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If I say "They were in cahoots", 'cahoots' makes most sense as a noun.

There are different kinds of nouns. I'm sure different linguistic systems divide them up differently. For instance, there are nouns that refer to objects (trees, rocks, people), nouns that refer to locations, to categories, to states of being (confusion, death) or to abstract concepts.

What noun category do people reckon 'cahoots' falls into?

Of course, you could probably mount an argument that 'in cahoots' is actually a kind of adjective. After all, if we say "He is in despair", we wouldn't consider 'despair' to be a noun, like a location.

  • The only clear category I can assign it is "abstract common plural noun. I say plural because the word is declined like a plural and the dictionary supports me in that assertion (though I have a twinge of conscience here, because even though it's declined as a plurarl, I'm not 100% that it's still understood so). I say common because it's not a proper noun (the name for some unique entity). I say abstract because ... reasons. Doesn't seem concrete to me. – Dan Bron Jul 25 '16 at 14:16
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    I would call it an idiomatic phrase. Cahoots only occurs in the phrase in cahoots (with), just like the nouns collaboration, company, and association do -- except other nouns can occur with or without prepositions, in many roles. Cahoots, like bucket in kick the bucket, is simply frozen. Knowing that it seems like a noun is of no utility whatever when dealing with an idiom, since all idioms by definition seem funny somehow. – John Lawler Jul 25 '16 at 15:17
  • @John Lawler, one source I've seen asserts that you can say "go cahoots with". I've never heard that one, but I would credit "entered into cahoots with". And, yes, 'idiomatic' is fine, but the idiom still has a meaning, and so far as you can locate the meaning to 'cahoots', the word is acting like a noun…whereas, in 'kick the bucket', no one would ask, 'which bucket?' So it seems to me that 'idiom' is a convenient dustbin term, and different idioms behave differently. – Dunsanist Jul 25 '16 at 16:27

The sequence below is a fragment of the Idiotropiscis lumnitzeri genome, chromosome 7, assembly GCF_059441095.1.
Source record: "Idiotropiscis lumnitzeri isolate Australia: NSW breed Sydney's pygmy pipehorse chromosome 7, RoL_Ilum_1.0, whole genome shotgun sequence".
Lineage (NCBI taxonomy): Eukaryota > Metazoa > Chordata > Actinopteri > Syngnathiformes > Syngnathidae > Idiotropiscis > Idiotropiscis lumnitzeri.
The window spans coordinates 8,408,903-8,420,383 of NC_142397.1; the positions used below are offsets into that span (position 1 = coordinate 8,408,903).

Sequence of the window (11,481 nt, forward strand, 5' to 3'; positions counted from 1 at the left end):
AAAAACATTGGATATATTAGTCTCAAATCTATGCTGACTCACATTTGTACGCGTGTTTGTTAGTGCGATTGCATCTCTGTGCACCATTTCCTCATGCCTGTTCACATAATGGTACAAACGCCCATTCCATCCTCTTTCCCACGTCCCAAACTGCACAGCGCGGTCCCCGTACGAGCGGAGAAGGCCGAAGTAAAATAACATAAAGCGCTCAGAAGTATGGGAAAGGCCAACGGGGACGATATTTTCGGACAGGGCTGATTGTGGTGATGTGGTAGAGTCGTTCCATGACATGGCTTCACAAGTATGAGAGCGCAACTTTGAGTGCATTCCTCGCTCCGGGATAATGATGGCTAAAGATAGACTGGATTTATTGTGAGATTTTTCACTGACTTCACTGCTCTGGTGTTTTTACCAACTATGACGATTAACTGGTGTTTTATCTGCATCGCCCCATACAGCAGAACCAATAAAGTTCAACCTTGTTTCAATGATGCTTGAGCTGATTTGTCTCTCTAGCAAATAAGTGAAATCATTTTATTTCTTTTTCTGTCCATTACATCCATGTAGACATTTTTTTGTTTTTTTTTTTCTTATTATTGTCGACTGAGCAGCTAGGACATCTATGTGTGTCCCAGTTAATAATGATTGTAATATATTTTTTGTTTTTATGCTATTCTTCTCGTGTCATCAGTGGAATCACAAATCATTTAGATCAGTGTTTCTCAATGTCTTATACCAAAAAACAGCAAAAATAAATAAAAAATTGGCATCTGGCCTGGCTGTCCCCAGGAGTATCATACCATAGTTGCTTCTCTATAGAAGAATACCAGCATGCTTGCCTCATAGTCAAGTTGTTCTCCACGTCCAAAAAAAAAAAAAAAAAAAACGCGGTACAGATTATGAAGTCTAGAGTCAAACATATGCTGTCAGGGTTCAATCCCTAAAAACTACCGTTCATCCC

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    Precisely the point. Categories like noun are just convenient labelled bins, and "Idiom" is a dustbin, for the parts that don't fit properly into the other ones. – John Lawler Jul 25 '16 at 16:30
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    Despair is certainly a noun in your phrase. – tchrist Jul 26 '16 at 5:55
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Syntactically, it's a noun, but a restricted one: it only occurs in the plural, and only in the phrase "in cahoots [with]". (The OED gives some examples of its use in the singular, including in the meaning "a confederate"; but I think that is obsolete - the examples given are mid-nineteenth century).

If you want to classify it, it must be an abstract noun, like "despair".

By the way, parts of speech, like "noun", are syntactic categories, not semantic ones. A noun is a word which can take on noun-like roles in a sentence. The classification that you are asking about, though, is primarily semantic.

  • sure, I understand the distinction. But can 'cahoots' take on all the possible roles of a noun? "I'd like three cahoots, thanks." "Give me my cahoots!" "They were very good cahoots." Surely the way nouns behave is constrained by their semantic qualities, otherwise you have surrealism. So surely their grammatical behaviour is partly a question of semantics. – Dunsanist Jul 25 '16 at 14:33
  • Can anyone explain to me why the comments won't let me put @Colin Fine at the start? Every time I put it, it gets deleted. – Dunsanist Jul 25 '16 at 14:35
  • @Dunsanist It's a well-documented and much-reviled feature of SE. If only you and user @User are involved in a conversation, any mention of @User will be deleted. Until a third party comes along, and now it's "legitimate" to differentiate. Now that I've commented, try starting with @Colin again. It'll work. – Dan Bron Jul 25 '16 at 14:37
  • @DanBron It doesn't yet work for me, but the next commenter will be able to '@' Colin directly. If you get a suggestion overlay then you can do it, if not, then no. – Mitch Jul 25 '16 at 14:46
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    No, @Dunsanist, not all nouns can take on all noun-roles: membership of part-of-speech categories is graded, and there are more central members which can fulfil any of the roles, and less central ones which can fulfil only some of the roles. "Cahoots", as you say, is very limited in its roles. Whether you regard that lmitation as semantic (conditioned by some semantic properties of the word) or lexical (directly properties of the word) is a matter of choice. and theoretic outlook. I don't think abstract vs concrete has many syntactic ramifications, though count vs mass does have some. – Colin Fine Jul 25 '16 at 15:26

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